Just a day before the summertime collision that killed a mother and daughter on U.S. 29 in Albemarle County, reckless driving suspect Cody Viro Holliday was arrested for going nearly 30 mph over the speed limit on this same highway.
Holliday was found guilty of reckless driving on Nov. 15 over that first incident, but a potentially more serious prosecution is now scheduled for late March when he will face an Albemarle County judge over the Aug. 23 crash that claimed the lives of Trena Renae Davis Miller and her mother Janie Lee Davis.
"To get a speeding ticket one day and then to be driving in a way to take two lives the next day is really bad," legal analyst Scott Goodman told The Daily Progress. "If the commonwealth’s attorney brings that to the court’s attention, that will be an aggravating factor for the sentence if he’s convicted."
A conviction, however, is far from certain in the fatal wreck, Goodman noted. He said that because the car that Holliday hit emerged from behind a stop sign, its driver had a duty to ensure that the roadway was clear before proceeding across the highway.
"It is unknown if the crash was caused due to driver error, as the driver was unable to make a statement," one of the investigating officers, Kate Kane, wrote in the immediate aftermath.
Kane’s report did not identify the driver of the 2020 Kia Sportage or the nature of that person’s wounds, but Kane indicated that the driver and the front seat passenger were injured and taken to University of Virginia Medical Center.
Pronounced dead at the scene of the pre-dawn crash were the 49-year-old Miller and her 74-year-old mother Davis.
The two women hailed from Pittsylvania County, about halfway between Danville and Lynchburg. They were passengers in the rear of the Kia, according to Albemarle County police.
"Officers responded to a report of a two-vehicle crash on Route 29 near Red Hill Road at around 5:22 a.m. Wednesday, Aug. 23," the police wrote in a statement.
A police sketch shows how the Kia had emerged from the eastern side of the highway on Red Hill Road and was attempting to cross the northbound lanes of Route 29 when it was struck broadside by the northbound Holliday. Not shown by the sketch is the fact that the intersection lies near the middle of a nearly 90-degree bend in the highway.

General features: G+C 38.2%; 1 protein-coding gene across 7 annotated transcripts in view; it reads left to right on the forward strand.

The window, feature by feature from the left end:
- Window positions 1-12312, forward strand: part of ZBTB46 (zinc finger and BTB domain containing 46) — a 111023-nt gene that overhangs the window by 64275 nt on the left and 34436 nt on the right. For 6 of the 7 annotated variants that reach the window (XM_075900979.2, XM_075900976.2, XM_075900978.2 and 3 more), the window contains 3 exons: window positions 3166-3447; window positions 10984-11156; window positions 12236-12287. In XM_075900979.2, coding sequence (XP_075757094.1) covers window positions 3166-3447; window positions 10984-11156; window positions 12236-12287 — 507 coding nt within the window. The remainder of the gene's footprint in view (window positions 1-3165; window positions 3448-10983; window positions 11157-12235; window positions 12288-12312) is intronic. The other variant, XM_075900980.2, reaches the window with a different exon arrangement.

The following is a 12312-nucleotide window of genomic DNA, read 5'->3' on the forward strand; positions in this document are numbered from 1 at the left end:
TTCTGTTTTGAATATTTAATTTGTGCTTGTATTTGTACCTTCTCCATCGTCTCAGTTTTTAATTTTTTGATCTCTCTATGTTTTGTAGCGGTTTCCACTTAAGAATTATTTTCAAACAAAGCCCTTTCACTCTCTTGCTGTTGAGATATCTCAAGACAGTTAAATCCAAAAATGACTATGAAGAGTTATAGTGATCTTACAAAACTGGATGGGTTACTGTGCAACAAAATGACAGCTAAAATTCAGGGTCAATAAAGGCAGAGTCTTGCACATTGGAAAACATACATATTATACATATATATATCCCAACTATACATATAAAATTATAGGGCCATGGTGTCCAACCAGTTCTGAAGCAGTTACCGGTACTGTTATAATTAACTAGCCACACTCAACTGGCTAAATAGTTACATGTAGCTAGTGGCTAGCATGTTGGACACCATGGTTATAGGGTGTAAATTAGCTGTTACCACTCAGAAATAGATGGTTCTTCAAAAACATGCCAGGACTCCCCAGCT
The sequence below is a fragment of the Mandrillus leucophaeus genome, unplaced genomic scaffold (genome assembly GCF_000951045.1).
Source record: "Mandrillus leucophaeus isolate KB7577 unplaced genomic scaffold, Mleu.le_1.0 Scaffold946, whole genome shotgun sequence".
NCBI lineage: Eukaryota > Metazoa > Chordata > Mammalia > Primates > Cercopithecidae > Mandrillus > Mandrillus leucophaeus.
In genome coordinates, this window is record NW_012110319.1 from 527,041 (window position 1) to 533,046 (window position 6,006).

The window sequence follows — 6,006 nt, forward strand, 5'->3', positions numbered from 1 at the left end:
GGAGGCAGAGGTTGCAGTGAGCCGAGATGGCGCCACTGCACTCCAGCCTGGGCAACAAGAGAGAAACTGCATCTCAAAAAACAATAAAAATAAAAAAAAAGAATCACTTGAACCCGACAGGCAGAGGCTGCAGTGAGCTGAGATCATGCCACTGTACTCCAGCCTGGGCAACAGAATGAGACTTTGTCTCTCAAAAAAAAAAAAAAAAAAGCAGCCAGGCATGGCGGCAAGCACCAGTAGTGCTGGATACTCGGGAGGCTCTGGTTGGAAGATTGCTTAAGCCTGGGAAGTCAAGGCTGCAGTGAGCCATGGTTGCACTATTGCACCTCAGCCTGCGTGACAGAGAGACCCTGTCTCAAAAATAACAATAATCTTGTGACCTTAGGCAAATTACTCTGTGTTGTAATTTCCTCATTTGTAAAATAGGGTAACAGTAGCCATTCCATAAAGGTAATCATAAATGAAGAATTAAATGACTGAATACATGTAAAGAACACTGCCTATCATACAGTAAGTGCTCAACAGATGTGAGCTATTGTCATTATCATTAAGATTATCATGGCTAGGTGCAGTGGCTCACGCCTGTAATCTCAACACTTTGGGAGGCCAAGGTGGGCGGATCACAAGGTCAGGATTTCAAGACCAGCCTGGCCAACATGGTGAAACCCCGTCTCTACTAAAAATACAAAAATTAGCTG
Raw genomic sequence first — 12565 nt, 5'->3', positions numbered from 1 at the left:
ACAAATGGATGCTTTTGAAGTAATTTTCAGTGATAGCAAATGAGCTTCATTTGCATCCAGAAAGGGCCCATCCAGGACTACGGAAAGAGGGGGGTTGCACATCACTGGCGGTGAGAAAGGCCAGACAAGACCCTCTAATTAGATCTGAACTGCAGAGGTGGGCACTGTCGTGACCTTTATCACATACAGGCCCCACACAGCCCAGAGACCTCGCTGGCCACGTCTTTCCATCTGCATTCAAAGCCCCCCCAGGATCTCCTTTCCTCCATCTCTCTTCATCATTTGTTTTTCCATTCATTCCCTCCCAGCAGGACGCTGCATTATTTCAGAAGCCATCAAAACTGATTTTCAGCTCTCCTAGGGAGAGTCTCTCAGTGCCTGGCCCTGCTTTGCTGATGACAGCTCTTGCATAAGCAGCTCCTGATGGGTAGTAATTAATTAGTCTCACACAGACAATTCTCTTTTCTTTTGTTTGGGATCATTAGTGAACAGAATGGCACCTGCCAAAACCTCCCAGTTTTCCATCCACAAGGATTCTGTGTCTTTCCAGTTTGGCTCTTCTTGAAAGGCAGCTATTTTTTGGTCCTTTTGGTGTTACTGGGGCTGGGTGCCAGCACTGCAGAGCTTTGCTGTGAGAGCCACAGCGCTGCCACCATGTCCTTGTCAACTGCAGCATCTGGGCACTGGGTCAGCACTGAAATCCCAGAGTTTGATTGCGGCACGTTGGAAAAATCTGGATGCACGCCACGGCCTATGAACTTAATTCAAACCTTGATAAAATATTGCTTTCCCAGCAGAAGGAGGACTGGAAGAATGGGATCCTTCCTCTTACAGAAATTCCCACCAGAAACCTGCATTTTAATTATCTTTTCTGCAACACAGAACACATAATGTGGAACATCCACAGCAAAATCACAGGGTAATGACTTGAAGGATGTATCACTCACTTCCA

Social media posts about Miller portray her as a proud mother and grandmother, a member of the Gretna High School Class of 1992, and a woman of faith.
"God is like oxygen," Miller once posted on Facebook. "You can’t see him, but you need him to survive."
As for Holliday, he was 30, living in Amherst County and working for an Amherst-based logging company at the time of the incident, Thurston Wheeler Logging.
A topic likely to be raised at trial is a statement that Holliday allegedly made about his pre-crash speed. Holliday said he’d been going 65 mph, according to a report by officer D.B. Huffman.
Huffman noted that the driver’s admission puts him not only above the posted speed limit of 60 but well above the recommended safe speed of 45. The safe speed, Huffman said, was indicated both by a yellow sign warning of an intersection at an impending curve and by a set of flashing yellow lights.
Data obtained from electronic components inside the two vehicles give some indication of the way they were driven that morning in the community of North Garden.